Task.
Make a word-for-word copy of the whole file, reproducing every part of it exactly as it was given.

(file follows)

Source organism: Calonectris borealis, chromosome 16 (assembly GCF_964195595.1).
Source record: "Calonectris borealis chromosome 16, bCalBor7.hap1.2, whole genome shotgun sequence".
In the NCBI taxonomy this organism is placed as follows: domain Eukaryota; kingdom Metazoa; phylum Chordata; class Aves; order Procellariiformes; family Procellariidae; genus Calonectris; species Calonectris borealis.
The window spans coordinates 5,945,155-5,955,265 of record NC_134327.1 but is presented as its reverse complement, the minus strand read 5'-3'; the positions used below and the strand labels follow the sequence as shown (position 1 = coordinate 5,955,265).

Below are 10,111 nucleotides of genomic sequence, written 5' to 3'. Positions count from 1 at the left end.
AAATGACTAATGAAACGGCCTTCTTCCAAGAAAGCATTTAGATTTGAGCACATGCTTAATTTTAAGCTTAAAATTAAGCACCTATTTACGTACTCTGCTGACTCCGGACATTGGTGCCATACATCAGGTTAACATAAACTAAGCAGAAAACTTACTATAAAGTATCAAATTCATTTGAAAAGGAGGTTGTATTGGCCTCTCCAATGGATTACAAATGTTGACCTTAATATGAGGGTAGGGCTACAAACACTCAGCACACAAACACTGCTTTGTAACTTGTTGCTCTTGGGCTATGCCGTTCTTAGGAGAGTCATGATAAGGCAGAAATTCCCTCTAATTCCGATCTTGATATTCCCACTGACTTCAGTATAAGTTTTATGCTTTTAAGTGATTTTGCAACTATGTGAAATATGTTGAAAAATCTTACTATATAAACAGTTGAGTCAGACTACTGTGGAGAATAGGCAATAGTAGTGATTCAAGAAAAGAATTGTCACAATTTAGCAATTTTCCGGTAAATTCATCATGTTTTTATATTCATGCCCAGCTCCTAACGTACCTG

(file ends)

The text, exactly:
Source organism: Calonectris borealis, chromosome 16 (assembly GCF_964195595.1).
Source record: "Calonectris borealis chromosome 16, bCalBor7.hap1.2, whole genome shotgun sequence".
In the NCBI taxonomy this organism is placed as follows: domain Eukaryota; kingdom Metazoa; phylum Chordata; class Aves; order Procellariiformes; family Procellariidae; genus Calonectris; species Calonectris borealis.
The window spans coordinates 5,945,155-5,955,265 of record NC_134327.1 but is presented as its reverse complement, the minus strand read 5'-3'; the positions used below and the strand labels follow the sequence as shown (position 1 = coordinate 5,955,265).

Below are 10,111 nucleotides of genomic sequence, written 5' to 3'. Positions count from 1 at the left end.
AAATGACTAATGAAACGGCCTTCTTCCAAGAAAGCATTTAGATTTGAGCACATGCTTAATTTTAAGCTTAAAATTAAGCACCTATTTACGTACTCTGCTGACTCCGGACATTGGTGCCATACATCAGGTTAACATAAACTAAGCAGAAAACTTACTATAAAGTATCAAATTCATTTGAAAAGGAGGTTGTATTGGCCTCTCCAATGGATTACAAATGTTGACCTTAATATGAGGGTAGGGCTACAAACACTCAGCACACAAACACTGCTTTGTAACTTGTTGCTCTTGGGCTATGCCGTTCTTAGGAGAGTCATGATAAGGCAGAAATTCCCTCTAATTCCGATCTTGATATTCCCACTGACTTCAGTATAAGTTTTATGCTTTTAAGTGATTTTGCAACTATGTGAAATATGTTGAAAAATCTTACTATATAAACAGTTGAGTCAGACTACTGTGGAGAATAGGCAATAGTAGTGATTCAAGAAAAGAATTGTCACAATTTAGCAATTTTCCGGTAAATTCATCATGTTTTTATATTCATGCCCAGCTCCTAACGTACCTG